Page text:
11. Tennessee ranked 29th in special-teams efficiency and went 8-for-18 on field goals in the process of using four different kickers this season. Justin Tucker has missed nine field goals over the last four seasons combined. Paging Al Del Greco.


(Photo by Getty Images)

12. The early forecast for Saturday night suggests rain showers and winds 10 to 15 miles per hour. Two run-first teams probably wouldn’t mind those conditions one bit, and I can’t imagine a little rain dampening the spirits of a raucous crowd either.

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Pittsburgh Steelers quarterback Devlin Hodges (6) tries to throw a pass from his team's end zone as Baltimore Ravens cornerback Brandon Carr (39) grabs him during the second half of an NFL football game, Sunday, Dec. 29, 2019, in Baltimore. Hodges was penalized for an intentional grounding penalty and the Ravens were given two points on a the safety. The Ravens won 28-10. (AP Photo/Nick Wass)

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Twelve Ravens thoughts during playoff bye week

Posted on 01 January 2020 by Luke Jones

With the Ravens enjoying the bye week after a franchise-best 14-2 record and securing the AFC’s top seed for the first time in their 24-year history, I’ve offered a dozen thoughts, each in 50 words or less:

1. Eliminating Pittsburgh and extending the franchise-record winning streak to 12 games were fun accomplishments, but escaping Week 17 without any major injuries was the real win. The Ravens haven’t stayed as healthy as last year when they had the fewest adjusted games lost in the NFL, but they’re close.

2. If you’ve wondered how much credit Greg Roman deserves for this offense, look to Sunday when the Ravens rushed for 223 yards against one of the league’s best run defenses without arguably the best rushing quarterback ever, a Pro Bowl running back, and two Pro Bowl offensive linemen. Case closed.

3. Finding the appropriate words to describe a historic season for Lamar Jackson isn’t easy, but I keep coming back to him leading the NFL in touchdown passes despite 25 quarterbacks attempting more passes and ranking sixth in rushing despite 22 players having more carries. Electrifying efficiency.

4. The Ravens failed to have a single 700-yard rusher in 2013 and 2015 and just barely had one last year, but they became just the second team in NFL history to produce three 700-yard rushers in one season, joining Carolina in 2011. Seven teams didn’t have one this season.

5. Despite making a career-low 28 field goals because of the record-setting offense, Justin Tucker scored exactly 141 points for the fourth consecutive season. His 57 extra points were 15 more than he’d ever made in a campaign. Surprising math to get to the same endpoint for the Pro Bowl kicker.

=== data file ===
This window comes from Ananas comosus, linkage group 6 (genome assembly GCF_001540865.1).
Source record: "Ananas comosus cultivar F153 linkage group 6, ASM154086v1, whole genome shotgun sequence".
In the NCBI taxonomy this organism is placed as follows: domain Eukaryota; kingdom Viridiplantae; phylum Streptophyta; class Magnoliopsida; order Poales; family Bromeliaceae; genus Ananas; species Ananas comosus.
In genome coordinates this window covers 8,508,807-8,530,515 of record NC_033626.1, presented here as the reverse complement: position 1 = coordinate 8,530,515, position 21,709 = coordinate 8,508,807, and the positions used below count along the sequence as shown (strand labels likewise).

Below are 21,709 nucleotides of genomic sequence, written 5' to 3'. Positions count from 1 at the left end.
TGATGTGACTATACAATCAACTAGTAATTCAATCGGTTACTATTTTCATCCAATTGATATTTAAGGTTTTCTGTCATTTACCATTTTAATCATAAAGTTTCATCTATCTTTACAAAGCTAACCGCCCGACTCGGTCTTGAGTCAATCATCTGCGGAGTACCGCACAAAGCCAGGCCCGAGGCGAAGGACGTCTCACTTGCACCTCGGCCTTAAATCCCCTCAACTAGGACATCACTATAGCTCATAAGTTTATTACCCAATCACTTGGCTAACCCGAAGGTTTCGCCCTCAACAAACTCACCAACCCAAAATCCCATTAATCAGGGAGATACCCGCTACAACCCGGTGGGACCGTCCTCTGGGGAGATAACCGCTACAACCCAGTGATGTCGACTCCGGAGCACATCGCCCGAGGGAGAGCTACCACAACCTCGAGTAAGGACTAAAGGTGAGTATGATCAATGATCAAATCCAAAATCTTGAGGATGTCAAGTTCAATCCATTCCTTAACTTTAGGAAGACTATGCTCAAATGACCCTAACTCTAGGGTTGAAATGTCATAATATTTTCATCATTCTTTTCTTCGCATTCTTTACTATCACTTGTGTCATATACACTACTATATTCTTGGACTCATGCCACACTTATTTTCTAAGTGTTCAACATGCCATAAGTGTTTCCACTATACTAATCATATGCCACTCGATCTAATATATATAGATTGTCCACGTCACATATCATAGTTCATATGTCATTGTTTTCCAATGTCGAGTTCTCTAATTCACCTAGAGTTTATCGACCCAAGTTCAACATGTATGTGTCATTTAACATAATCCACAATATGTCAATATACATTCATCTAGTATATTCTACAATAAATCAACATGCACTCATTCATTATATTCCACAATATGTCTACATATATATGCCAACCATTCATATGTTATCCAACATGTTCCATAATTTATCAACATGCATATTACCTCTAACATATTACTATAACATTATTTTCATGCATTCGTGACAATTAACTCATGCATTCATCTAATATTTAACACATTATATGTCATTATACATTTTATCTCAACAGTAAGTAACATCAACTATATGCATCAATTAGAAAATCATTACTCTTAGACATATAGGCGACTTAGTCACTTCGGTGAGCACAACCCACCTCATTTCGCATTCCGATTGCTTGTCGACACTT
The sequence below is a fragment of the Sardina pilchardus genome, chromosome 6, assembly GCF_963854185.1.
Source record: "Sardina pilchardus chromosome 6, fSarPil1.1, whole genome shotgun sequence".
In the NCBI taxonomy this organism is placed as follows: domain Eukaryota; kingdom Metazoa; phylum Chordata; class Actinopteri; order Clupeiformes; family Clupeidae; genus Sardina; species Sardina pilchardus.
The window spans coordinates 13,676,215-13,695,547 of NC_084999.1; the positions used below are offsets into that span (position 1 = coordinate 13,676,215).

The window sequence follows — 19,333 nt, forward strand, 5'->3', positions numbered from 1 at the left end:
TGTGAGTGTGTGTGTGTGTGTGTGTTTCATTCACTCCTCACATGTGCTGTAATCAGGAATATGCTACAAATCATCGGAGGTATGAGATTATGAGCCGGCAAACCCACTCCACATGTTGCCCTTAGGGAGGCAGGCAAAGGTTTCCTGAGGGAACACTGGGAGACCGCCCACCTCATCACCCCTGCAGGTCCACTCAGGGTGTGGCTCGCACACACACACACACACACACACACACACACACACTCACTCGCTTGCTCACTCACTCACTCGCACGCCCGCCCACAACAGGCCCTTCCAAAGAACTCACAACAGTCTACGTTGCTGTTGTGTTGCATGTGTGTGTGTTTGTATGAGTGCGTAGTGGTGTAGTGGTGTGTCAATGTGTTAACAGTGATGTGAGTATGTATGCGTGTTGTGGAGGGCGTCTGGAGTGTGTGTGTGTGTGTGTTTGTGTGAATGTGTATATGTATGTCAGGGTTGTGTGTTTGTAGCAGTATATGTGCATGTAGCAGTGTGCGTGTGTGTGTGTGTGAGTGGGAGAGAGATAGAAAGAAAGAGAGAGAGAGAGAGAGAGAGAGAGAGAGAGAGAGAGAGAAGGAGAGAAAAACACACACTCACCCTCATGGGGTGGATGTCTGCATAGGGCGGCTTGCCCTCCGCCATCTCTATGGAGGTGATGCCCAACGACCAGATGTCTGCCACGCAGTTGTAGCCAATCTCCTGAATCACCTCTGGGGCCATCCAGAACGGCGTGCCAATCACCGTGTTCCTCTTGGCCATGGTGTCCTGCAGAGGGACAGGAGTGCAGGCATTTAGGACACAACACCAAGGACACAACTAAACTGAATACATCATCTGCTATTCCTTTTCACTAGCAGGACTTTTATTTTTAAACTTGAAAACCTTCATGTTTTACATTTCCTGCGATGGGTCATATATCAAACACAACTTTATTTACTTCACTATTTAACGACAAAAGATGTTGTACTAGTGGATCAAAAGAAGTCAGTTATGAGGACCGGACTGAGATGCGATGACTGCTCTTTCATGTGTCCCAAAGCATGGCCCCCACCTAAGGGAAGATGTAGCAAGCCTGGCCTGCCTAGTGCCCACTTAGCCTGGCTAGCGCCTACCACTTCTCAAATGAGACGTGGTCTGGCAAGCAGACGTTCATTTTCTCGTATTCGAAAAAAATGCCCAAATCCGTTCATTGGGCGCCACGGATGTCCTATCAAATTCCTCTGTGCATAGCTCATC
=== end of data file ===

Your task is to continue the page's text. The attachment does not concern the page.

6. Brandon Carr is entering the final option year of his contract, but his move to safety could extend his career for another season or two. The 33-year-old remains solid in coverage and came close to three sacks as a blitzer last Sunday. His versatility and durability continue to be valuable.

7. The Ravens and Robert Griffin III weren’t thrilled with Pittsburgh repeatedly hitting the quarterback on read-option hand-offs, but you’d have to anticipate more of that against Jackson in the postseason. I can’t blame opponents for doing it as long as the hits don’t blatantly cross the line.

8. A day after signing a contract extension, Marcus Peters was the one who nixed John Harbaugh receiving a Gatorade shower, citing how the Ravens had more to accomplish. It’s still remarkable how little Eric DeCosta traded for Peters compared to what the Los Angeles Rams paid for Jalen Ramsey.

9. Mark Ingram’s status will continue to be monitored, but Gus Edwards besting him in yards per carry for the season (5.3 to 5.0) is a reminder that he’s a starting-caliber back. If Ingram isn’t quite ready for the divisional round, the Ravens should be fine with Edwards and Justice Hill.

10. Anthony Levine saw his season average fall from 60.0 yards per rush to 31.0 after a successful fake punt that netted two yards Sunday. The Ravens ran fakes to Levine with a 35-3 lead in Week 1 and in the fourth quarter of Week 17 with no playoff implications.

11. The Ravens finished the regular season with a plus-249 point differential, the NFL’s highest since undefeated New England in 2007 at plus-315. They’re also the seventh team in the 16-game season era to score 500 points and allow fewer than 300. Five of those first six made the Super Bowl.

12. I wasn’t surprised by Ravens fans’ cheers upon learning New England had fallen to Miami, but Kansas City becomes a bigger threat to Baltimore’s Super Bowl aspirations with a week off and playing at home in the divisional round. Jackson facing the Chiefs is the way it should be anyway.

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Baltimore Ravens running back Gus Edwards runs for a touchdown against the Houston Texans during the second half of an NFL football game, Sunday, Nov. 17, 2019, in Baltimore. (AP Photo/Gail Burton)

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Ravens-Steelers: Five predictions for Sunday

Posted on 28 December 2019 by Luke Jones